Some of the benefits of virtual clinical trials are
Remote electronic monitoring: Research organizations have been looking for solutions to reduce cost and mitigate inefficient workflows as the complexity of clinical trials and demand for remote site connectivity continue to increase. COVID-19 has further emphasized the need for remote clinical trial monitoring solutions.
Patient retention: VCTs are patient-centered, meaning they are conducted from the patient's home with data transmitted using the patient's smartphone or a similar device. This increases the convenience for patients, especially the elderly and disabled.
Digital health data collection: There is a need to collect patient data post-study recruitment. Digital tools provide myriad ways of collecting patient data, like collecting previous medical health data, demographics, physiological parameters, patient activity, patient-reported outcomes, and images can be collected using smartphones or digital tablets.
Safety monitoring in virtual trials: There has been significant improvement in clinical trial efficiency due to the fast pace of digital technology adoption into routine processes, thereby lowering time and cost. In a bid to improve safety and validation, there are new tools that are now being paired with traditional biomarker assessments.
A vital advantage in safety monitoring using digital tools is continuous data collection for detecting infrequent events or for identifying events that may not occur during a study visit.
Data Security: Multiple technological advancements allow continuous patient monitoring. However, dependence on such digital tools leads to certain challenges that should be mitigated. The collection of patient data and subsequent transmission and analysis need to be performed with utmost security to prevent a data breach. The U.S. Food and Drug Administration (FDA) has provided guidelines like conveying information gathered using digital tools to all stakeholders. For example, Medical device certification aids in improving data security.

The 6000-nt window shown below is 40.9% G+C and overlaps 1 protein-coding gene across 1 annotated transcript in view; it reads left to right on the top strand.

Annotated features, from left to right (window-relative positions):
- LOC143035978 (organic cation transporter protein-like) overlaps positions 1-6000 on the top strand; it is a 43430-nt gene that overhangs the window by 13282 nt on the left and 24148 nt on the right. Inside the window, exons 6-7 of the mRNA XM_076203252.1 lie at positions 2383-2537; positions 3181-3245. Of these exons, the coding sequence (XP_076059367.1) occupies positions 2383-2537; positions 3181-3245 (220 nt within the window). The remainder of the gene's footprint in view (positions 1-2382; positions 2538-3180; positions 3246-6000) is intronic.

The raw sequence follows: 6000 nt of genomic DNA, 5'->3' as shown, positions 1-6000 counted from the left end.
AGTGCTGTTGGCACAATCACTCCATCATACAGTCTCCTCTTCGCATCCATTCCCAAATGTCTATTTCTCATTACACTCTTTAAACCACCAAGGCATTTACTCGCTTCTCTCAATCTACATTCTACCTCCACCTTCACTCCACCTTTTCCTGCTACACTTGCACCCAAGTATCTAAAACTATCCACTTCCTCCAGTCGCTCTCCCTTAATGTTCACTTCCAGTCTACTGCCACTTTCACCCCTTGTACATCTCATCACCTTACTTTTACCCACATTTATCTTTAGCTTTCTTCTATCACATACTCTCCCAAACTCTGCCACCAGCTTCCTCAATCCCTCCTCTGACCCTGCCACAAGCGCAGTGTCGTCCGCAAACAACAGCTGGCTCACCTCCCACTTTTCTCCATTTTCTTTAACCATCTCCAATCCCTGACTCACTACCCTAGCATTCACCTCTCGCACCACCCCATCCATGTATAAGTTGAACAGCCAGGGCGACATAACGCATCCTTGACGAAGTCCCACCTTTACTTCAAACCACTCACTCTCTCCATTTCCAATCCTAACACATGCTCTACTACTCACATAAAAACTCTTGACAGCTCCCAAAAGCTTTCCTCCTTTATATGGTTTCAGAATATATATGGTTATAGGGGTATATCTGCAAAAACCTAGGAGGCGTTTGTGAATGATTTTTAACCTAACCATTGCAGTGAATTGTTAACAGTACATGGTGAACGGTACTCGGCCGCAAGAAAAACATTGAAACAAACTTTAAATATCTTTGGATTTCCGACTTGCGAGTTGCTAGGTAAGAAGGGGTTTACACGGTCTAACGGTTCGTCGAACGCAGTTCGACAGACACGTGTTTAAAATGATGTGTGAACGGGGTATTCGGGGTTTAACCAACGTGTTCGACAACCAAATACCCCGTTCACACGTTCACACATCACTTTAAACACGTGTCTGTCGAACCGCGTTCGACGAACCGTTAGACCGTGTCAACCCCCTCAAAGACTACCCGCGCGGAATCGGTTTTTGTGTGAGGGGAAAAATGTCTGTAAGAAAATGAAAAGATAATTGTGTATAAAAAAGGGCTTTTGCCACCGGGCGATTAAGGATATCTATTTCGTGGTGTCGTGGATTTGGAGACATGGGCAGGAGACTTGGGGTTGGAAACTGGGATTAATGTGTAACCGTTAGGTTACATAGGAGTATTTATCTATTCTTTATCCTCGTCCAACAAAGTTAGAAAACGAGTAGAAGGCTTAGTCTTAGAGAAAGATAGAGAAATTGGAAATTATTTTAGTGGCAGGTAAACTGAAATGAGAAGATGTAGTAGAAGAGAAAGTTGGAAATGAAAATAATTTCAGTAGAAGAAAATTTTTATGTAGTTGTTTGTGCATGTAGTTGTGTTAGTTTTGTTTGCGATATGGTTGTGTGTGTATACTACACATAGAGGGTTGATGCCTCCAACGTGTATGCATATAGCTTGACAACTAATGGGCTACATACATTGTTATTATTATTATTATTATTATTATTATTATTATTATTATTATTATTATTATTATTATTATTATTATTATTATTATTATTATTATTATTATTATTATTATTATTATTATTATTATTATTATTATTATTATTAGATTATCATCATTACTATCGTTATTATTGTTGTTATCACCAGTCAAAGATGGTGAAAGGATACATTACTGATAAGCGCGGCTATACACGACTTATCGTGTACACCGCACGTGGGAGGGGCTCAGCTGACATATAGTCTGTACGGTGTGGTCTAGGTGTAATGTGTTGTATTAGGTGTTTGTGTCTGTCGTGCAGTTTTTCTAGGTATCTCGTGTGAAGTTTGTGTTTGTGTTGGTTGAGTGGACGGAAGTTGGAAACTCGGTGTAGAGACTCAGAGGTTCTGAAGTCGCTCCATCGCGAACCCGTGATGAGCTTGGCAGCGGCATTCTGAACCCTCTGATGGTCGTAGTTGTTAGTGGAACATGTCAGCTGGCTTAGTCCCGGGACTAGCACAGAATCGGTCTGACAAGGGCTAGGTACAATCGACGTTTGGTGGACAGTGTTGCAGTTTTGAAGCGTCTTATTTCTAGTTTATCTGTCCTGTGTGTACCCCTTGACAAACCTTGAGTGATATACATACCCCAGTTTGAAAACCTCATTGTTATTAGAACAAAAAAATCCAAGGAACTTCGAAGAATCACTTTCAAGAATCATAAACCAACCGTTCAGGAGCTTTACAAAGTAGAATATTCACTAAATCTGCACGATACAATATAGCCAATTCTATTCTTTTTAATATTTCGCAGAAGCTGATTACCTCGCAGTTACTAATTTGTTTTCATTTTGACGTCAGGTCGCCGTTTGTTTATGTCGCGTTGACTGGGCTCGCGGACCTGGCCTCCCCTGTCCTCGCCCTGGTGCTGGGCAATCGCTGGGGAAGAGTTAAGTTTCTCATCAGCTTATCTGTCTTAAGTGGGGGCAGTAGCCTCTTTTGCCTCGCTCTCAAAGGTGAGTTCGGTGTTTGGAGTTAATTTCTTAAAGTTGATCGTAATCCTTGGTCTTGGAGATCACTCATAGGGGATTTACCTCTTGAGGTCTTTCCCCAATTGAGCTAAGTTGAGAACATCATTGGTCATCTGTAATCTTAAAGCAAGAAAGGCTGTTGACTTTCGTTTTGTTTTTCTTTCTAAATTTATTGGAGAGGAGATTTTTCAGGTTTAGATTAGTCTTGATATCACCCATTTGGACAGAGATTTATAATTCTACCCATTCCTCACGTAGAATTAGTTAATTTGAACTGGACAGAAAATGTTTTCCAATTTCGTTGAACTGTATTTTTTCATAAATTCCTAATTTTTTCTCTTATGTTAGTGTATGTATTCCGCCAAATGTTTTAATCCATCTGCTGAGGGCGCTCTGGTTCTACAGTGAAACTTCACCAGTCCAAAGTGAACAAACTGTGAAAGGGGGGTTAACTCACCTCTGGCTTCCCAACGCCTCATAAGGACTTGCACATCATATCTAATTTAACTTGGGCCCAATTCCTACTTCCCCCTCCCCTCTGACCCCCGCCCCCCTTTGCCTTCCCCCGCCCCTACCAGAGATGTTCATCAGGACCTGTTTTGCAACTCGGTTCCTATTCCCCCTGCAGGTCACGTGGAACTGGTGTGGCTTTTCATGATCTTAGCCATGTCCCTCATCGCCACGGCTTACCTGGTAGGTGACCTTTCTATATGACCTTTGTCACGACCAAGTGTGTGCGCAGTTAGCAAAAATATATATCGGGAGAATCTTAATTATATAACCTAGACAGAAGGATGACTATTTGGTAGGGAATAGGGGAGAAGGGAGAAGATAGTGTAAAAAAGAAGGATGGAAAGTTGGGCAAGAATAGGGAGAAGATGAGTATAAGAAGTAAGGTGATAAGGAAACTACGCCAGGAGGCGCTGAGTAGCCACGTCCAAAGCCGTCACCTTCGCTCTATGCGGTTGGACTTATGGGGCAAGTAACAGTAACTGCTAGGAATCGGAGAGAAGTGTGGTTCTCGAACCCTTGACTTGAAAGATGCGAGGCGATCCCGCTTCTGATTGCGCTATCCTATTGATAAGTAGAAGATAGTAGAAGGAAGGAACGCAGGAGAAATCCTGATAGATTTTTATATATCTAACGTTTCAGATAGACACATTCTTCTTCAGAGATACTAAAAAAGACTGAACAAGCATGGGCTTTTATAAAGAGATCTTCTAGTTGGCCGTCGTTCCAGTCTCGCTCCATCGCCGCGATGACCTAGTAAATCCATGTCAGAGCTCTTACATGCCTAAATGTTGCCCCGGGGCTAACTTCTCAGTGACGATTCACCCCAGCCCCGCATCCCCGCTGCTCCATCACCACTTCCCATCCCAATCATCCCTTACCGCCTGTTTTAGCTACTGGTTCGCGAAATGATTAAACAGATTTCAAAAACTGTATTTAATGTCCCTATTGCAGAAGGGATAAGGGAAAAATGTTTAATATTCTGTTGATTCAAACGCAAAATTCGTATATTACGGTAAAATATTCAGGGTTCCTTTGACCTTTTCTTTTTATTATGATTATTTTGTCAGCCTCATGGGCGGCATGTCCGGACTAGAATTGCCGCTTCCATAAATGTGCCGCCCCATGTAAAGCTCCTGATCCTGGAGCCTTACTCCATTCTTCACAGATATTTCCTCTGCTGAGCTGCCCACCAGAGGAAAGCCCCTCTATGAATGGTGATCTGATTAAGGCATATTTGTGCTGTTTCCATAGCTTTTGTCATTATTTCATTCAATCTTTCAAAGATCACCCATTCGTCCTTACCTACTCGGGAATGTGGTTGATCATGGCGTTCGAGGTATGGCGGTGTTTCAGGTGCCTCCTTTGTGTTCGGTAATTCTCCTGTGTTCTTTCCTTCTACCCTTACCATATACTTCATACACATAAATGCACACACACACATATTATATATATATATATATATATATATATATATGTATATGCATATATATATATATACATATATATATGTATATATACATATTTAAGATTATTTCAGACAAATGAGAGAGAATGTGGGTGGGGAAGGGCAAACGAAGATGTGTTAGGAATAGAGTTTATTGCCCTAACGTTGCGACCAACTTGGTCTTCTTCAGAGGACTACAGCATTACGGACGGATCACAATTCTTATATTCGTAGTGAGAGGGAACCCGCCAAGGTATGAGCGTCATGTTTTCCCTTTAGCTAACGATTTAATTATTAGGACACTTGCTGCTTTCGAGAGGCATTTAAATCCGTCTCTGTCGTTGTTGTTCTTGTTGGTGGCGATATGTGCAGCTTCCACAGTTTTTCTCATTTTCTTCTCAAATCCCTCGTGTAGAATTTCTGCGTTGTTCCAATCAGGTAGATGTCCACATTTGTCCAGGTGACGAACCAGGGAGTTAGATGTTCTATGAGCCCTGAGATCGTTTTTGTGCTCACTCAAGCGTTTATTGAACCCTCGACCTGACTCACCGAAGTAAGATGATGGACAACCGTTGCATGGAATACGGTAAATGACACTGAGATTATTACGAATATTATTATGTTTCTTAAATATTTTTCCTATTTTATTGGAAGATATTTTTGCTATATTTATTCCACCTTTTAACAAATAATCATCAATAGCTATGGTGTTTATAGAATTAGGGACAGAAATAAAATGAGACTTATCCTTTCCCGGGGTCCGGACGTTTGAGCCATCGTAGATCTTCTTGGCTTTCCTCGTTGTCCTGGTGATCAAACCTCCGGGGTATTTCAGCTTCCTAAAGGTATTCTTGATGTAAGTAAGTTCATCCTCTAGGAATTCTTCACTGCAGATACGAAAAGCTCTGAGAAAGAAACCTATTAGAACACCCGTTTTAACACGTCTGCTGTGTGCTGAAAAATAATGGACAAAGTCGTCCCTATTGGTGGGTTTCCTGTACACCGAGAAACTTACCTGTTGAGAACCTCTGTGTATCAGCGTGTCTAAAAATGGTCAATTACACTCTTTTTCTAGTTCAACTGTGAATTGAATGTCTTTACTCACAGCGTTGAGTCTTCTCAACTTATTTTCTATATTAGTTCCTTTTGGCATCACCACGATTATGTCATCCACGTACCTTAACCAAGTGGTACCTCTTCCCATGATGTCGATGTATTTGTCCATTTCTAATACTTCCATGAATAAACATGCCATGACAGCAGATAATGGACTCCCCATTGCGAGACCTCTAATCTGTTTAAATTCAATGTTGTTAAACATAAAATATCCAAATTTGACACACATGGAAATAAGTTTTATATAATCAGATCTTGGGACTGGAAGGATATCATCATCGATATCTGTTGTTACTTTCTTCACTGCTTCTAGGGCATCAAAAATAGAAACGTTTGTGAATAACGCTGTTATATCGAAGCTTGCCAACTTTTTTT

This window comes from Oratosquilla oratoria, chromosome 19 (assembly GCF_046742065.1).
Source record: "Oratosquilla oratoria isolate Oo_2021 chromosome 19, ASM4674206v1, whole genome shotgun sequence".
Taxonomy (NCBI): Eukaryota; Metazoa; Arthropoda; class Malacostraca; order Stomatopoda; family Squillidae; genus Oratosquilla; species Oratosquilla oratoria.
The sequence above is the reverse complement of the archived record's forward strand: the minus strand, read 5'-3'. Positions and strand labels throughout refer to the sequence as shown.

Data analytics: Comprehensive data analytics paves the way for extensible, flexible, and scalable clinical trials. The use of AI and ML in clinical trials aids in the seamless transmission of data, effectively connecting remotely.
Process automation using advanced and emerging technology help manage multiple facets of clinical trials.
Optimizing trial methods: There are multiple ways in which virtual resources support clinical trial optimization. A technique of intervention optimization, called micro-randomized trials, involves identifying factors like dose and timing that can be better managed using prompts or reminders. Such strategies to improve patient engagement enhance patient recruitment, enrolling, and retention. Personalizing the clinical trial process helps improve patient participation in clinical trials.
Limited Number of sites in VCTs: The Number of sites in VCTs is limited. For the same principal investigator, a team of multiple sub-investigators can ensure the health and safety of participants via remote visits where patients contribute with data virtually via their smartphones.
How effective are integrated cloud-based methods in protected clinical trials data sharing?
Certain risk factors need to be addressed while conducting virtual clinical trials, and partnering with a strategic and experienced partner will aid in using the right systems and checks to prevent a data breach. It requires good insight into regulations that govern the use of data in certain geographical regions and a pulse on the changing needs.
In a virtual clinical trial, since there is lowered dependency on physical sites, study participants may be enrolled from across multiple countries, with varying rules governing the conduct of the trial based on the regulatory authorities in the different geographical locations. Staying abreast with the latest in the field will ensure successful clinical research study outcomes.
Behavioral, anatomic, social, patient self-assessment, and other factors can now be obtained using digital technology, marking a paradigm shift in the dependency on digital monitoring. Activity trackers that are included in smartphones or sensors that can even detect cardiogenic chest wall vibrations for detecting heart failure or heart rhythm are examples of such digital measures. Other digital tools are glucose detection sensors that detect glucose levels from sweat or sensors placed in braces that are used during knee joint injury to identify structural health markers. Statistical analysis may be used on virtual patients with irregular heartbeats to identify the effect of blood thinners.
Digital technologies play a significant role in data collection, especially in instances where traditional methods have not been successful before, like in the use of apps on smartphones to identify certain disease conditions. For example, an app that is used to detect signs of Parkinson's disease requires patients to perform specified tasks.
There has been close monitoring of such technological advances to ensure data security. The use of the Apple watches to detect heart rhythm abnormalities, like atrial fibrillation, has been approved by the Food and Drug Administration (FDA) after rigorous checks. Therefore the use of integrated cloud-based methods will aid in providing vital information to enhance the efficiency of the trial.
Meet Dr. Ayaaz Hussain Khan at CPHI Frankfurt 2022
Date : 01 – 03 November, 2022
Venue : Messe Frankfurt
Navitas Life Sciences are excited to be back exhibiting with CPHI at the CPHI Frankfurt 2022 event taking place 01 – 03 November.